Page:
Pradeep Sharma, a neighbour of Suleman’s family for 35 years, said Suleman was “a very promising boy”. “He rarely had a fight with the people around him.”

The Bijnor police have admitted that Suleman was shot by a service pistol, but it was in ‘self-defence’. The police’s description of this incident, however, is constantly changing.

On Tuesday, Tyagi arrived in Nehtaur with Additional Director General, Bareilly, Avinash Chandra. “A miscreant snatched a pistol of one of our officers and ran away,” Tyagi told the media. “When constable Mohit Kumar chased him, Suleman opened fire at him. Mohit fired at Suleman in self-defence and he died as a result. Mohit’s treatment is still going on in Meerut.”

However, another evening, Chandra gave the media a conflicting version of Suleman’s death: “He aim-fired at SP saheb [Tyagi]. In fact, the constable came in the middle all of a sudden. That’s when he was shot and then he retaliated. The SP and the DM were present at the site when the pandemonium occurred. Our constable is still in the hospital in an injured state.”

It was the first time that the police had offered this version of the story

Importantly, it contradicted Tyagi on two counts. First, it was very different from the account he had given to the Indian Express on December 23. He had told the newspaper that when a mob in Nehtaur snatched a constable’s pistol, a few policemen chased the mob. “When Mohit got close to Suleman,” Tyagi was quoted as saying, “the latter opened fire with his country-made pistol. A bullet hit Mohit’s stomach. In reply, Mohit also fired from his service pistol and the bullet hit Suleman’s stomach.”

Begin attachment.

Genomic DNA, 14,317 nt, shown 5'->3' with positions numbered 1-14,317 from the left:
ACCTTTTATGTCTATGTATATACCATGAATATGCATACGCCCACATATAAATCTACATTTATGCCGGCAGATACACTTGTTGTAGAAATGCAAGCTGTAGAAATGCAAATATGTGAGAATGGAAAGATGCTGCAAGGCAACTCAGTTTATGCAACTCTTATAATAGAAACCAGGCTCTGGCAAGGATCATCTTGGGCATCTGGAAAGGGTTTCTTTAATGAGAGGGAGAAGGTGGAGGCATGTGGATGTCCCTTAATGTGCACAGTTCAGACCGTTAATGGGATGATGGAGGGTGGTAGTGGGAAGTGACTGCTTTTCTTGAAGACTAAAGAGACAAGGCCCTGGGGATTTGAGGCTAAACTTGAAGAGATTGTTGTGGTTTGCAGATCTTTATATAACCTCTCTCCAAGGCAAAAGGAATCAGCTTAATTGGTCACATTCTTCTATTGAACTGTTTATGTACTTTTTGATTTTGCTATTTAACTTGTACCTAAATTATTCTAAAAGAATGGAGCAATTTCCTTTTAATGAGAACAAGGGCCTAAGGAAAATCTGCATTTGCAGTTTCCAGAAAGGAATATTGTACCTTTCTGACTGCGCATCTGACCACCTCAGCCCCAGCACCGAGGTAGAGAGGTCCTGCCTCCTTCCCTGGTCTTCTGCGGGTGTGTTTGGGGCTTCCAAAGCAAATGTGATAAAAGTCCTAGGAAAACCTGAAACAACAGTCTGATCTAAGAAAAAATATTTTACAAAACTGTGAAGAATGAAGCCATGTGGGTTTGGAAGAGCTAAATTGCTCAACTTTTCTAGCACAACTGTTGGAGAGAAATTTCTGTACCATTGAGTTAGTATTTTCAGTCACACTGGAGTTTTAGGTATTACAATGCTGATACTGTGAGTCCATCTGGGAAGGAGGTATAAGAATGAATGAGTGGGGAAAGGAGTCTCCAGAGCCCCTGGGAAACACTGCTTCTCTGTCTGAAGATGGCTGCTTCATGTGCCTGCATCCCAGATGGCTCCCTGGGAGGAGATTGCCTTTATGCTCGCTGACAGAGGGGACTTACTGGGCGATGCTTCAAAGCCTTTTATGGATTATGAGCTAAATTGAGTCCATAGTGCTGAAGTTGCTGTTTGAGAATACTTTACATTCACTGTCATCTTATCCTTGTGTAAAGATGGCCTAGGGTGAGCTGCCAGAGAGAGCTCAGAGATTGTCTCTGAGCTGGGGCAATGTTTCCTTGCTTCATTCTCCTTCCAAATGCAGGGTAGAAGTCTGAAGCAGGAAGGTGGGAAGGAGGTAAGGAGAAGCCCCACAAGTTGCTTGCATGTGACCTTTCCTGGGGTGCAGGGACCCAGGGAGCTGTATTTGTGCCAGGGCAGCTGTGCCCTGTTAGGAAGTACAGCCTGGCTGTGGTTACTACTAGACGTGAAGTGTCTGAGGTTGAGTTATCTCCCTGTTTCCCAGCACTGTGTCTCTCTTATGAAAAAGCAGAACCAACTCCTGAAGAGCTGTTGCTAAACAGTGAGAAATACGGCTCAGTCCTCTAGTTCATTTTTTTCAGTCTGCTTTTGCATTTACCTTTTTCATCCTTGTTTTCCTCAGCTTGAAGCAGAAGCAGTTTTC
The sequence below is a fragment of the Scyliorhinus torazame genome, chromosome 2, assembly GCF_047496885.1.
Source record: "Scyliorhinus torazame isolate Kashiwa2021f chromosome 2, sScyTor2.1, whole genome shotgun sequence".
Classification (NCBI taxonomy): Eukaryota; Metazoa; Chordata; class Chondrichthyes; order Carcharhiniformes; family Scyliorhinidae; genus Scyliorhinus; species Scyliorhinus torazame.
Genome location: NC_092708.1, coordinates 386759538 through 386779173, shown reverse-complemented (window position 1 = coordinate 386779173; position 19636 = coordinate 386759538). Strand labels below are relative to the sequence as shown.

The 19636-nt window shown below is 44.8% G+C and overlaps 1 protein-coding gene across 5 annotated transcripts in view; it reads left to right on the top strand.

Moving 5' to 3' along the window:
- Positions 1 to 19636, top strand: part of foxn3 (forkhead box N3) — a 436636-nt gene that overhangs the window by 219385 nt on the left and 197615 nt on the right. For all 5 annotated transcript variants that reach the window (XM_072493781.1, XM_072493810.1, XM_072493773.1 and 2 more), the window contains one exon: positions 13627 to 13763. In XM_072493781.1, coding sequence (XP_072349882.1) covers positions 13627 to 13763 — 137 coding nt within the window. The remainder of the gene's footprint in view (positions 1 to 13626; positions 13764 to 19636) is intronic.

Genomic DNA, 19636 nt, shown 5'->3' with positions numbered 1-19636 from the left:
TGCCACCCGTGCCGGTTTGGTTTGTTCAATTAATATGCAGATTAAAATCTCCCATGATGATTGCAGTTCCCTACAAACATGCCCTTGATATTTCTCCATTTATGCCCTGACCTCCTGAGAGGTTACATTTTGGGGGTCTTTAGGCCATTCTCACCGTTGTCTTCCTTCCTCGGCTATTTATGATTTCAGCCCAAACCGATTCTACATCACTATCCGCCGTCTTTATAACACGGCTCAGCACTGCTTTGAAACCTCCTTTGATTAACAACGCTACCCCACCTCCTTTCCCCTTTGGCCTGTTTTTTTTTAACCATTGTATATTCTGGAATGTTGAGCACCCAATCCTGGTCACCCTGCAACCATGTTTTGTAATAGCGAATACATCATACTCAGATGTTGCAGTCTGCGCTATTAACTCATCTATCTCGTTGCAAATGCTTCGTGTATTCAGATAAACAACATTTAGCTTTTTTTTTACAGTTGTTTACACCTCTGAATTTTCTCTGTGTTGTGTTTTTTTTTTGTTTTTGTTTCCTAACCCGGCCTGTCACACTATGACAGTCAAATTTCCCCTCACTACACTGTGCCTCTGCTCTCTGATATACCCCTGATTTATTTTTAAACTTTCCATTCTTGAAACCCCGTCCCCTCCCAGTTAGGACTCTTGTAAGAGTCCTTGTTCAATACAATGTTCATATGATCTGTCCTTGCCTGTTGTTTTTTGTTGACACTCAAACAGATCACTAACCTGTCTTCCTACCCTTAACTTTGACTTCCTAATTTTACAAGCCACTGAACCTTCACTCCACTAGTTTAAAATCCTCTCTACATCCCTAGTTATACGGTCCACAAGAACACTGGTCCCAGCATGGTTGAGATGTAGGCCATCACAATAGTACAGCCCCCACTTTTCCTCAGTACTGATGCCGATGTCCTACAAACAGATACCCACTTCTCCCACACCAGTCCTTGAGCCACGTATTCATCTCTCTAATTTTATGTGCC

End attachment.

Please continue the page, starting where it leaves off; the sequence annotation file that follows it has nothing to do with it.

Second, the version Tyagi had given to the media, he told Newslaundry, was not his own, but obtained from eyewitnesses. This implies that he was not present when the shots were fired. But if Chandra is to be believed, Tyagi was Suleman’s target and, thus, present at the scene of the killing.

Tyagi had also told the Express that Mohit Kumar, the injured constable, was undergoing treatment in Bijnor. He told Newslaundry he was now admitted in a hospital in Meerut.

‘Sense of revenge’

Besides arresting 10 people, the Bijnor police have registered a case against 2,500 unknown people in Nehtaur. As a result, many people have left their homes.

A man who returned home four days after the protests said the police were acting “with a sense of revenge”. “It seems that they can also implicate the innocent. That is why I left my home and returned today,” he said.

Newslaundry found many homes in the neighbourhood locked. We were told they had gone away for fear of retribution from the police.

Asked about this, Tyagi said, “To end the fear among people, we have held street meetings with them. We have told everyone that no one needs to be afraid.”

As if Suleman’s killing was not tragic enough, his family claimed to have suffered humiliation at the hands of the Bijnor police. They hadn’t been allowed to file an FIR for Suleman’s death, they said, nor been given a copy of his post-mortem report. The police did not give them permission even to bury Suleman in their graveyard in Nehtaur, citing “communal sensitivities” and the presence of
“anti-social elements”.